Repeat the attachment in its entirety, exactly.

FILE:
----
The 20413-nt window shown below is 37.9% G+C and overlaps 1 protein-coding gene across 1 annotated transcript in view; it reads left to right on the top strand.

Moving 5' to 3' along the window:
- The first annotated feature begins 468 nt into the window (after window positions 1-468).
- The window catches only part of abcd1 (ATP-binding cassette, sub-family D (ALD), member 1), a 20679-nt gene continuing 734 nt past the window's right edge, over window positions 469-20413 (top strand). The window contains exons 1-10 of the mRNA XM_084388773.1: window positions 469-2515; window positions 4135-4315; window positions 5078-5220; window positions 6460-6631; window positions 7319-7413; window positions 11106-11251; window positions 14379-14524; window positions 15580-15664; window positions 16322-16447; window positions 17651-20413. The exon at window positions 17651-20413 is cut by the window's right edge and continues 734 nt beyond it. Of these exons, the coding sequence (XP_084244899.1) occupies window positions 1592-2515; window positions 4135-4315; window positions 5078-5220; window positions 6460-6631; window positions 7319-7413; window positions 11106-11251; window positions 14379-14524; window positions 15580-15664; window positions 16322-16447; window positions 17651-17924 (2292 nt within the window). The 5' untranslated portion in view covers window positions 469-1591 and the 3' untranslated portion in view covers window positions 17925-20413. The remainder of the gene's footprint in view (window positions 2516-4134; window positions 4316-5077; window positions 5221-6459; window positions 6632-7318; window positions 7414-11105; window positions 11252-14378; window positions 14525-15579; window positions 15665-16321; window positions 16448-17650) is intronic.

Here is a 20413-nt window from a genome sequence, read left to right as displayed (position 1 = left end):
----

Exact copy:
The 20413-nt window shown below is 37.9% G+C and overlaps 1 protein-coding gene across 1 annotated transcript in view; it reads left to right on the top strand.

Moving 5' to 3' along the window:
- The first annotated feature begins 468 nt into the window (after window positions 1-468).
- The window catches only part of abcd1 (ATP-binding cassette, sub-family D (ALD), member 1), a 20679-nt gene continuing 734 nt past the window's right edge, over window positions 469-20413 (top strand). The window contains exons 1-10 of the mRNA XM_084388773.1: window positions 469-2515; window positions 4135-4315; window positions 5078-5220; window positions 6460-6631; window positions 7319-7413; window positions 11106-11251; window positions 14379-14524; window positions 15580-15664; window positions 16322-16447; window positions 17651-20413. The exon at window positions 17651-20413 is cut by the window's right edge and continues 734 nt beyond it. Of these exons, the coding sequence (XP_084244899.1) occupies window positions 1592-2515; window positions 4135-4315; window positions 5078-5220; window positions 6460-6631; window positions 7319-7413; window positions 11106-11251; window positions 14379-14524; window positions 15580-15664; window positions 16322-16447; window positions 17651-17924 (2292 nt within the window). The 5' untranslated portion in view covers window positions 469-1591 and the 3' untranslated portion in view covers window positions 17925-20413. The remainder of the gene's footprint in view (window positions 2516-4134; window positions 4316-5077; window positions 5221-6459; window positions 6632-7318; window positions 7414-11105; window positions 11252-14378; window positions 14525-15579; window positions 15665-16321; window positions 16448-17650) is intronic.

Here is a 20413-nt window from a genome sequence, read left to right as displayed (position 1 = left end):